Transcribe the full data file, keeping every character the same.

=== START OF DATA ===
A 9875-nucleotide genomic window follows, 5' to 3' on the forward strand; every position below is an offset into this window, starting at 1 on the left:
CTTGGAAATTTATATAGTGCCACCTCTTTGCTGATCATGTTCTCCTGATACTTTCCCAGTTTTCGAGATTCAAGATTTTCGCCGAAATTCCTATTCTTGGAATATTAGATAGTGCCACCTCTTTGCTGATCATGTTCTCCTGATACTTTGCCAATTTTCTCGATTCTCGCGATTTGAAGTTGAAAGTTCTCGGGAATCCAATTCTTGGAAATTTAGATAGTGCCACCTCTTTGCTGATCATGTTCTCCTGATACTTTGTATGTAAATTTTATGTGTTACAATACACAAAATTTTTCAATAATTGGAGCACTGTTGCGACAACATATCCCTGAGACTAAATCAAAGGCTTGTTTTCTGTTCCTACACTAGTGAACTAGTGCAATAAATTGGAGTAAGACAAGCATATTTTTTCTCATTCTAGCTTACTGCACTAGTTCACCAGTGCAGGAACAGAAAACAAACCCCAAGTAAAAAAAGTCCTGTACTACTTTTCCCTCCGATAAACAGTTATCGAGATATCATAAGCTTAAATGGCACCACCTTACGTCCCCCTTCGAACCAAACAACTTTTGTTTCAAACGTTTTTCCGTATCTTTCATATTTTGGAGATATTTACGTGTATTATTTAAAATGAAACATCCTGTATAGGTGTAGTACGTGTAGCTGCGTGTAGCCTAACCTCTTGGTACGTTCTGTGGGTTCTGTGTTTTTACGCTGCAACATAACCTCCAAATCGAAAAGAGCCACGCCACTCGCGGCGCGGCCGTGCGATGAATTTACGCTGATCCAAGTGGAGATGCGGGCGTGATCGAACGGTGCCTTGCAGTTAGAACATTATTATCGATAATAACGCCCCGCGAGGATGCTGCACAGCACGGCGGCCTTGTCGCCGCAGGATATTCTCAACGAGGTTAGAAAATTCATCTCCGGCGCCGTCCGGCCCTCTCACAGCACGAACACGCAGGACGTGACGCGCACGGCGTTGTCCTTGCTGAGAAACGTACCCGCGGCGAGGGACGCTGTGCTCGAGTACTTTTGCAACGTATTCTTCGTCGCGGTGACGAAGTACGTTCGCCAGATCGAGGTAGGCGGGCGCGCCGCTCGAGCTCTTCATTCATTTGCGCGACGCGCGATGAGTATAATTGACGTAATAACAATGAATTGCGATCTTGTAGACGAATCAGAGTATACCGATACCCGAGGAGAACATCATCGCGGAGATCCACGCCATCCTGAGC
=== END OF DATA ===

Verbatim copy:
A 9875-nucleotide genomic window follows, 5' to 3' on the forward strand; every position below is an offset into this window, starting at 1 on the left:
CTTGGAAATTTATATAGTGCCACCTCTTTGCTGATCATGTTCTCCTGATACTTTCCCAGTTTTCGAGATTCAAGATTTTCGCCGAAATTCCTATTCTTGGAATATTAGATAGTGCCACCTCTTTGCTGATCATGTTCTCCTGATACTTTGCCAATTTTCTCGATTCTCGCGATTTGAAGTTGAAAGTTCTCGGGAATCCAATTCTTGGAAATTTAGATAGTGCCACCTCTTTGCTGATCATGTTCTCCTGATACTTTGTATGTAAATTTTATGTGTTACAATACACAAAATTTTTCAATAATTGGAGCACTGTTGCGACAACATATCCCTGAGACTAAATCAAAGGCTTGTTTTCTGTTCCTACACTAGTGAACTAGTGCAATAAATTGGAGTAAGACAAGCATATTTTTTCTCATTCTAGCTTACTGCACTAGTTCACCAGTGCAGGAACAGAAAACAAACCCCAAGTAAAAAAAGTCCTGTACTACTTTTCCCTCCGATAAACAGTTATCGAGATATCATAAGCTTAAATGGCACCACCTTACGTCCCCCTTCGAACCAAACAACTTTTGTTTCAAACGTTTTTCCGTATCTTTCATATTTTGGAGATATTTACGTGTATTATTTAAAATGAAACATCCTGTATAGGTGTAGTACGTGTAGCTGCGTGTAGCCTAACCTCTTGGTACGTTCTGTGGGTTCTGTGTTTTTACGCTGCAACATAACCTCCAAATCGAAAAGAGCCACGCCACTCGCGGCGCGGCCGTGCGATGAATTTACGCTGATCCAAGTGGAGATGCGGGCGTGATCGAACGGTGCCTTGCAGTTAGAACATTATTATCGATAATAACGCCCCGCGAGGATGCTGCACAGCACGGCGGCCTTGTCGCCGCAGGATATTCTCAACGAGGTTAGAAAATTCATCTCCGGCGCCGTCCGGCCCTCTCACAGCACGAACACGCAGGACGTGACGCGCACGGCGTTGTCCTTGCTGAGAAACGTACCCGCGGCGAGGGACGCTGTGCTCGAGTACTTTTGCAACGTATTCTTCGTCGCGGTGACGAAGTACGTTCGCCAGATCGAGGTAGGCGGGCGCGCCGCTCGAGCTCTTCATTCATTTGCGCGACGCGCGATGAGTATAATTGACGTAATAACAATGAATTGCGATCTTGTAGACGAATCAGAGTATACCGATACCCGAGGAGAACATCATCGCGGAGATCCACGCCATCCTGAGC